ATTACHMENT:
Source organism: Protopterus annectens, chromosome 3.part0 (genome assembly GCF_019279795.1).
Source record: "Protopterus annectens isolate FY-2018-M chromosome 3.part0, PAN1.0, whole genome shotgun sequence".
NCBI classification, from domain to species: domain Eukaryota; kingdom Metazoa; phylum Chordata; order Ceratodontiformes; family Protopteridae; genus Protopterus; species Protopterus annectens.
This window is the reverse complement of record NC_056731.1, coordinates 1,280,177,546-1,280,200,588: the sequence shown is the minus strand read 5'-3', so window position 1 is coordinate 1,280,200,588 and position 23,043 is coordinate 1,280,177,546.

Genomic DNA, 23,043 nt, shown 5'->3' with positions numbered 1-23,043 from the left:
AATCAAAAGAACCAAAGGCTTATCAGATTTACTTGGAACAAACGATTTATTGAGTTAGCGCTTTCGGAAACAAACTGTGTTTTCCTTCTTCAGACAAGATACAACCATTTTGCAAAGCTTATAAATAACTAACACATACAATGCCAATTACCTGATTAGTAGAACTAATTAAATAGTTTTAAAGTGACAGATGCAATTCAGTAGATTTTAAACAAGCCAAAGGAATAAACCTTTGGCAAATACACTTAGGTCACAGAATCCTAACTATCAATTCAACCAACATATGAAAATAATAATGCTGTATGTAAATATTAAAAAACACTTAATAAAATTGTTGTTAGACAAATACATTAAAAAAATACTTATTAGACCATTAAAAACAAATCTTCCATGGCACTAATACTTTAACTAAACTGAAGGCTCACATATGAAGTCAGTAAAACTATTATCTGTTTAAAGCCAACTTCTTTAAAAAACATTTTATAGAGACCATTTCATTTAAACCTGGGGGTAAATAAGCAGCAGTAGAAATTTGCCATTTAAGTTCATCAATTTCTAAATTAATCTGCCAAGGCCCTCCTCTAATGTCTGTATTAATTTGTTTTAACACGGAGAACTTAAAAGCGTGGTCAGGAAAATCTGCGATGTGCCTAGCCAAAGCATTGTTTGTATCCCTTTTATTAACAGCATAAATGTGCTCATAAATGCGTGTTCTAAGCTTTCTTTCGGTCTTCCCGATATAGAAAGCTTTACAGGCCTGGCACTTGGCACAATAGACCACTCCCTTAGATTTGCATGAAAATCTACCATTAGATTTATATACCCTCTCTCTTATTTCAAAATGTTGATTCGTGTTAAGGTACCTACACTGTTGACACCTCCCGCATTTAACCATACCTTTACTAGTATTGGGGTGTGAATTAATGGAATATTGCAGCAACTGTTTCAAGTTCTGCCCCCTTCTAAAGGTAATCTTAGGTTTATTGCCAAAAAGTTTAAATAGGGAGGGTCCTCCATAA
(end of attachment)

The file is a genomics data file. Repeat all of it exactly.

Source organism: Protopterus annectens, chromosome 3.part0 (genome assembly GCF_019279795.1).
Source record: "Protopterus annectens isolate FY-2018-M chromosome 3.part0, PAN1.0, whole genome shotgun sequence".
NCBI classification, from domain to species: domain Eukaryota; kingdom Metazoa; phylum Chordata; order Ceratodontiformes; family Protopteridae; genus Protopterus; species Protopterus annectens.
This window is the reverse complement of record NC_056731.1, coordinates 1,280,177,546-1,280,200,588: the sequence shown is the minus strand read 5'-3', so window position 1 is coordinate 1,280,200,588 and position 23,043 is coordinate 1,280,177,546.

Genomic DNA, 23,043 nt, shown 5'->3' with positions numbered 1-23,043 from the left:
AATCAAAAGAACCAAAGGCTTATCAGATTTACTTGGAACAAACGATTTATTGAGTTAGCGCTTTCGGAAACAAACTGTGTTTTCCTTCTTCAGACAAGATACAACCATTTTGCAAAGCTTATAAATAACTAACACATACAATGCCAATTACCTGATTAGTAGAACTAATTAAATAGTTTTAAAGTGACAGATGCAATTCAGTAGATTTTAAACAAGCCAAAGGAATAAACCTTTGGCAAATACACTTAGGTCACAGAATCCTAACTATCAATTCAACCAACATATGAAAATAATAATGCTGTATGTAAATATTAAAAAACACTTAATAAAATTGTTGTTAGACAAATACATTAAAAAAATACTTATTAGACCATTAAAAACAAATCTTCCATGGCACTAATACTTTAACTAAACTGAAGGCTCACATATGAAGTCAGTAAAACTATTATCTGTTTAAAGCCAACTTCTTTAAAAAACATTTTATAGAGACCATTTCATTTAAACCTGGGGGTAAATAAGCAGCAGTAGAAATTTGCCATTTAAGTTCATCAATTTCTAAATTAATCTGCCAAGGCCCTCCTCTAATGTCTGTATTAATTTGTTTTAACACGGAGAACTTAAAAGCGTGGTCAGGAAAATCTGCGATGTGCCTAGCCAAAGCATTGTTTGTATCCCTTTTATTAACAGCATAAATGTGCTCATAAATGCGTGTTCTAAGCTTTCTTTCGGTCTTCCCGATATAGAAAGCTTTACAGGCCTGGCACTTGGCACAATAGACCACTCCCTTAGATTTGCATGAAAATCTACCATTAGATTTATATACCCTCTCTCTTATTTCAAAATGTTGATTCGTGTTAAGGTACCTACACTGTTGACACCTCCCGCATTTAACCATACCTTTACTAGTATTGGGGTGTGAATTAATGGAATATTGCAGCAACTGTTTCAAGTTCTGCCCCCTTCTAAAGGTAATCTTAGGTTTATTGCCAAAAAGTTTAAATAGGGAGGGTCCTCCATAA